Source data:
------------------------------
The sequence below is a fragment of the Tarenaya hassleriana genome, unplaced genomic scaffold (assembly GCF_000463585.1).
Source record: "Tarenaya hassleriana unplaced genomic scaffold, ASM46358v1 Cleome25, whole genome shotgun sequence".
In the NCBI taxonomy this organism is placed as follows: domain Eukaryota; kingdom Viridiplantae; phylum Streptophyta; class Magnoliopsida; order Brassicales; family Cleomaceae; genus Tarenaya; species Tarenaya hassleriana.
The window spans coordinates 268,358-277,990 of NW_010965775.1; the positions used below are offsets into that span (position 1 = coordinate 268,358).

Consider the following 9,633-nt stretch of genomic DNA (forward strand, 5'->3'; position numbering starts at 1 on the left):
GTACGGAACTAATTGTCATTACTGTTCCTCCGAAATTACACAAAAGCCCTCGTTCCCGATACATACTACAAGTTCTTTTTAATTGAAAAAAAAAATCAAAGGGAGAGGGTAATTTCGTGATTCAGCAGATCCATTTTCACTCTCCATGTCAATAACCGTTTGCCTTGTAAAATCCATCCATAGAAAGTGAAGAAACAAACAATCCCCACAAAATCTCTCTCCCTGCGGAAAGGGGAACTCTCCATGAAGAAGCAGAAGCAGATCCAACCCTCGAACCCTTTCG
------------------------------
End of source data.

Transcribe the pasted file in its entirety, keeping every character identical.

The sequence below is a fragment of the Tarenaya hassleriana genome, unplaced genomic scaffold (assembly GCF_000463585.1).
Source record: "Tarenaya hassleriana unplaced genomic scaffold, ASM46358v1 Cleome25, whole genome shotgun sequence".
In the NCBI taxonomy this organism is placed as follows: domain Eukaryota; kingdom Viridiplantae; phylum Streptophyta; class Magnoliopsida; order Brassicales; family Cleomaceae; genus Tarenaya; species Tarenaya hassleriana.
The window spans coordinates 268,358-277,990 of NW_010965775.1; the positions used below are offsets into that span (position 1 = coordinate 268,358).

Consider the following 9,633-nt stretch of genomic DNA (forward strand, 5'->3'; position numbering starts at 1 on the left):
GTACGGAACTAATTGTCATTACTGTTCCTCCGAAATTACACAAAAGCCCTCGTTCCCGATACATACTACAAGTTCTTTTTAATTGAAAAAAAAAATCAAAGGGAGAGGGTAATTTCGTGATTCAGCAGATCCATTTTCACTCTCCATGTCAATAACCGTTTGCCTTGTAAAATCCATCCATAGAAAGTGAAGAAACAAACAATCCCCACAAAATCTCTCTCCCTGCGGAAAGGGGAACTCTCCATGAAGAAGCAGAAGCAGATCCAACCCTCGAACCCTTTCG